Receive this daily news briefing by email every morning. Sign up here.
WHAT TO KNOW TODAY
NEW from THE TRACE: Background checks hit new highs in June. The FBI’s National Instant Criminal Background Check System, or NICS, conducted 3.9 million gun background checks last month, the highest volume since it began operating in 1998. The figure eclipses the previous high set in March of this year, and is 71 percent higher than the total from June 2019. Daniel Nass has that story.
Following several shootings, Seattle clears city’s ‘autonomous’ protest zone. Police on Wednesday enforced the mayor’s emergency order to reclaim the area of downtown known as the Capitol Hill Organized Protest zone, or CHOP, which protesters occupied last month in the aftermath of the police killing of George Floyd. Officers made dozens of arrests during the operation. In the space of 10 days in June, there were four shootings in or near the area, resulting in two fatalities. Police Chief Carmen Best, who is Black, said in a statement, “Black Lives Matter, and I too want to help propel this movement toward meaningful change in our community. But enough is enough.”
‘I’m a Black American. I need a gun to feel safe in this country.’ In a New York Times video op-ed, several Black Americans described their motivation for exercising their Second Amendment rights for the first time. The reasons range from a distrust in police for protection to feeling threatened by the presence of armed white demonstrators. Some interviewees said they never considered buying a weapon before, and others said they don’t particularly care for firearms. But as D.C. resident Nylah Burton said, “Black people, we live in a very violent country, and this country doesn’t give us good options.”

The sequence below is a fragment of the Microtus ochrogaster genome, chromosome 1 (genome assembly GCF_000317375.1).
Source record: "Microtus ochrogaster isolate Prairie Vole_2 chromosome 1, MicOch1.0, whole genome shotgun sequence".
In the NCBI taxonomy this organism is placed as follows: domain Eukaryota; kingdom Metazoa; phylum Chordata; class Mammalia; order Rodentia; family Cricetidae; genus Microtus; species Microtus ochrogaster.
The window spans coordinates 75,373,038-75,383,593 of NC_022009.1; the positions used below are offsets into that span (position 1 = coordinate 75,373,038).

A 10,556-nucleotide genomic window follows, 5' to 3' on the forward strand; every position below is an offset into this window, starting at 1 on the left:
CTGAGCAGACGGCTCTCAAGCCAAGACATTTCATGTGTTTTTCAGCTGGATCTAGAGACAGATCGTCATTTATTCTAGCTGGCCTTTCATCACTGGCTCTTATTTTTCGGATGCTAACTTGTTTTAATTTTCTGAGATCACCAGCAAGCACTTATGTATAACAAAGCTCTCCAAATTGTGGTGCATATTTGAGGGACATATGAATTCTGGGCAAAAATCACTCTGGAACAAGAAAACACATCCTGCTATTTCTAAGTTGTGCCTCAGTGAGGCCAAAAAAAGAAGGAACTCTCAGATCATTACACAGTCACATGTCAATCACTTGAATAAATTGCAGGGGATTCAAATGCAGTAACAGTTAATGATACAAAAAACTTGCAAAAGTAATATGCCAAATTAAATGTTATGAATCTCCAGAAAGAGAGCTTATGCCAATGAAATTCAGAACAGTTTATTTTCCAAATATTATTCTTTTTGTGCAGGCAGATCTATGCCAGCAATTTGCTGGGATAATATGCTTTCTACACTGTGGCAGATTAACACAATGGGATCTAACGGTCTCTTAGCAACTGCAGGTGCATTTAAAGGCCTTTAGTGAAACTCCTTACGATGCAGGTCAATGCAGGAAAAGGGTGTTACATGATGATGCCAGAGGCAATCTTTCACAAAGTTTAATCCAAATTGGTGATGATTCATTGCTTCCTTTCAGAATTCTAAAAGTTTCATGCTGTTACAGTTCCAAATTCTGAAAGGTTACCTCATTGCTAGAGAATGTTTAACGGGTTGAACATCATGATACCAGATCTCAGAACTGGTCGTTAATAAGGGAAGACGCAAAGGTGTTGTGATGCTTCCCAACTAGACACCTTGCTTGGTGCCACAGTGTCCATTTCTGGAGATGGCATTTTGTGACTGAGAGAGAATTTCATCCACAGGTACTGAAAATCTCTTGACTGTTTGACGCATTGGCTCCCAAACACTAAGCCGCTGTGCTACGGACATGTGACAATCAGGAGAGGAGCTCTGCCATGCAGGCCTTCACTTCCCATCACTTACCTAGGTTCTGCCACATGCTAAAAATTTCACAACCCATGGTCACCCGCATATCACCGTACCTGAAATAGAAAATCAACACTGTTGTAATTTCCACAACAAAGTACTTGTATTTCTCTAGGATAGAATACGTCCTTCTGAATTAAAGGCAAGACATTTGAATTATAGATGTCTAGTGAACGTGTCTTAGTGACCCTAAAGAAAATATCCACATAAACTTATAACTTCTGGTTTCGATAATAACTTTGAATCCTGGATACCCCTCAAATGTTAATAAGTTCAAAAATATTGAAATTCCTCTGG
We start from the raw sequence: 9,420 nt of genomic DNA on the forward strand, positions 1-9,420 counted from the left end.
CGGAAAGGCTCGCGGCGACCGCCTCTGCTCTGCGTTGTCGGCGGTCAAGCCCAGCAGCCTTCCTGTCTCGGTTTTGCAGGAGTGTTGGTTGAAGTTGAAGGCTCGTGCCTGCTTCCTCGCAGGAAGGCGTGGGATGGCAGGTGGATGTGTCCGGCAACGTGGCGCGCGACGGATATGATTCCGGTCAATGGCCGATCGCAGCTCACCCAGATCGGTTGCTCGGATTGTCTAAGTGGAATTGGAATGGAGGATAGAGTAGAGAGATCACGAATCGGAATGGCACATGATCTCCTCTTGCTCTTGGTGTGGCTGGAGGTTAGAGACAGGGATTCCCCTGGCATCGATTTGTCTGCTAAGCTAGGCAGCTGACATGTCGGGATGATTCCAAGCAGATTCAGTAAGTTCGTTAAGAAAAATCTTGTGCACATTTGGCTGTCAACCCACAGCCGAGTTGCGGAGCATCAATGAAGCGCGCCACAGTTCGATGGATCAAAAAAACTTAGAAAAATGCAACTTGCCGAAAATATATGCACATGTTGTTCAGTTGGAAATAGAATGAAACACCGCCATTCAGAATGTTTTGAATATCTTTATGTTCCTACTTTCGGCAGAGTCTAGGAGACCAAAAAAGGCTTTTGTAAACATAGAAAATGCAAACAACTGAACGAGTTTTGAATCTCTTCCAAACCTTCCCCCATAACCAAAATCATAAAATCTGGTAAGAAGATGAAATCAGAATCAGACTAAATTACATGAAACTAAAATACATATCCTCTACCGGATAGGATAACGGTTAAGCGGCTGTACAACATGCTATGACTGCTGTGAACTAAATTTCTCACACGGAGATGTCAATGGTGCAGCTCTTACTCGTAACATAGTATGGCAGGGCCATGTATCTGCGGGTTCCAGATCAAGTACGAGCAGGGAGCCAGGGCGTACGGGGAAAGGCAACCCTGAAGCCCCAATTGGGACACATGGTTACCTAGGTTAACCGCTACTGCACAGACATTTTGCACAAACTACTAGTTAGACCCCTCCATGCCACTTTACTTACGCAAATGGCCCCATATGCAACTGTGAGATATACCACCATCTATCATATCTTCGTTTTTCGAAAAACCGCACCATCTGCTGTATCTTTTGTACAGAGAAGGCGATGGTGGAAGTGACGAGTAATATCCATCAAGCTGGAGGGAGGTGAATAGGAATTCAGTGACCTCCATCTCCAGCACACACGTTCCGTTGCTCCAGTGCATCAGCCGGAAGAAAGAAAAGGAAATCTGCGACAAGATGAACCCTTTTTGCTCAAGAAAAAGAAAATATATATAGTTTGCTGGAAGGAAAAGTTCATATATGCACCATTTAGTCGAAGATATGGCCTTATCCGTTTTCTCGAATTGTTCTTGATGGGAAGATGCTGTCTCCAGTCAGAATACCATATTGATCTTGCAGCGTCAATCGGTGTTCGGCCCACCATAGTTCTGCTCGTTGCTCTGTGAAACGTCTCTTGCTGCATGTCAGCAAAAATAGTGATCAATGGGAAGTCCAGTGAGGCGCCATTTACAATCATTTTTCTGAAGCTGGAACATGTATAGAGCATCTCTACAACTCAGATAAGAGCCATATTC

Colorado gun rights activist who flouted the state’s lockdown order wins upset congressional primary. Lauren Boebert, a restaurateur, bested GOP Representative Scott Tipton, a five-term incumbent, on Tuesday. In May, Boebert defied pandemic lockdown orders by refusing to close her eatery, Shooters Grill in the town of Rifle, where staffers are encouraged to openly carry guns. Boebert has expressed sympathy for the QAnon conspiracy theory, which holds that a group of government officials is actively plotting against President Donald Trump. Tipton is the third Republican candidate in the last three weeks to lose a race despite Trump’s endorsement.
Michigan panel has the authority to ban guns in the Capitol building. An independent legal review commissioned by the Michigan State Capitol Commission, which oversees the grounds, said this week that the body can set rules regulating guns in the State House. The state attorney general issued a similar opinion in May. Democratic state lawmakers have been trying to prohibit guns in the Capitol since armed anti-lockdown protesters entered the Senate gallery and angrily confronted legislators in April. At its next meeting in two weeks, the commission will discuss whether to use its authority to limit guns.
Amid a rise in shootings, residents in Albany, New York, create a volunteer task force. The initiative, spearheaded by two community groups, will help connect people at risk for violence with support services and provide resources to the victims of shootings. In June, 34 people were shot in the city, four fatally. “Everybody is seeing that people are dying, they’re hurting, and we really need to figure out how we can fix that,” said Eva Bass, the founder of Bridge the Gap, one of the groups leading the task force.
Suspect in disappearance of Fort Hood soldier dies by gun suicide. Vanessa Guillen, 20, was last seen on the Texas base in April, shortly after telling family, friends, and colleagues that she was sexually harassed by her superiors. On Wednesday, remains were found on the base that her family says are hers. The Army said that one suspect, a woman, was arrested this week; a second suspect, a male soldier, shot himself as officers approached him. Guillen’s family is demanding a Congressional investigation.
State-level firearm suicide rates range from a high of about 18 per 100,000 people in Wyoming, which has relatively lax gun laws, to a low of about 2 per 100,000 people in Massachusetts, which has among the nation’s strictest gun laws. [Educational Fund to Stop Gun Violence]
If you are having thoughts of suicide, help is available 24 hours a day: Call the National Suicide Prevention Lifeline at 1-800-273-8255 or text 741741 to reach the Crisis Text Line.